There was rapid growth after World War II in the field of biology, capped off with Watson and Crick's path-
breaking work decoding the structure of DNA in 1953. This revolutionary achievement dramatically changed how biology was taught around the world, reverberating into Syracuse University's own Department of Biology.
In 1872, Alexander Winchell, the first chancellor of Syracuse, taught the first course that featured biology in the
Department of Geology, Zoology, and Botany. The department has undergone multiple changes, from faculty appointments to research concentrations to even its location. Its history, with mergers and moves, mirrors the field of biology and over a century's worth of progress. Serving as a single, comprehensive source of the department's growth and history, this volume includes personal accounts and anecdotes from former faculty and alumni from the late nineteenth century to the early twenty-first century and descriptions of the 175 faculty members and alumni achievements. It also lists the recipients of undergraduate and graduate biology student awards. This book is a valued resource and a cherished chronicle of events for those associated with the department and Syracuse University at large.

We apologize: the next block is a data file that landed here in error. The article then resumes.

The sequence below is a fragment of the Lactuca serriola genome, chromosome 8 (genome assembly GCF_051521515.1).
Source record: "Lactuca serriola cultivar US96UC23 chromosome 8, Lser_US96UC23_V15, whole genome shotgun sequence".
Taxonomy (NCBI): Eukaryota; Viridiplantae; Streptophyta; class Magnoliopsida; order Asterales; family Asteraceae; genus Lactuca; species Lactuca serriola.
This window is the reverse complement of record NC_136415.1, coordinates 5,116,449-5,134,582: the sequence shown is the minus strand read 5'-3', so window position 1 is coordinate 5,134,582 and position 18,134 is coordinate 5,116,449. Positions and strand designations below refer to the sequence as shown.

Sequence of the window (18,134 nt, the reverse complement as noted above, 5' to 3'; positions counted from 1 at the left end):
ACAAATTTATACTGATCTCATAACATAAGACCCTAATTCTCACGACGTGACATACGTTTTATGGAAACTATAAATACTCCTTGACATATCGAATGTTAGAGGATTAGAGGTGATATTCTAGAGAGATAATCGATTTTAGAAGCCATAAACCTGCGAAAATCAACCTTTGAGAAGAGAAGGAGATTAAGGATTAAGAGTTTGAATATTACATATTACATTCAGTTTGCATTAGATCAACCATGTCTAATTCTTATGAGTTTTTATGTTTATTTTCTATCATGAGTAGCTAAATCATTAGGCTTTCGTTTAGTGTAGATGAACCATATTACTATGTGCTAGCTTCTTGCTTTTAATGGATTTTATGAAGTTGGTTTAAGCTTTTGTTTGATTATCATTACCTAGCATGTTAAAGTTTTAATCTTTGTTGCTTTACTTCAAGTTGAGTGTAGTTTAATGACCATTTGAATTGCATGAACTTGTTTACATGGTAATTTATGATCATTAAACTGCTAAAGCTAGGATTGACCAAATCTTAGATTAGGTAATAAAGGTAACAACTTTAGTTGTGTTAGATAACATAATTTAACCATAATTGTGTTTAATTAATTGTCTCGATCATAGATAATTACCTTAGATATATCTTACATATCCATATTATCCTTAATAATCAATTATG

About the Author
H. Richard Levy is professor emeritus in the Department of Biology at Syracuse University. He has published numerous articles in scientific journals, book chapters, and review articles.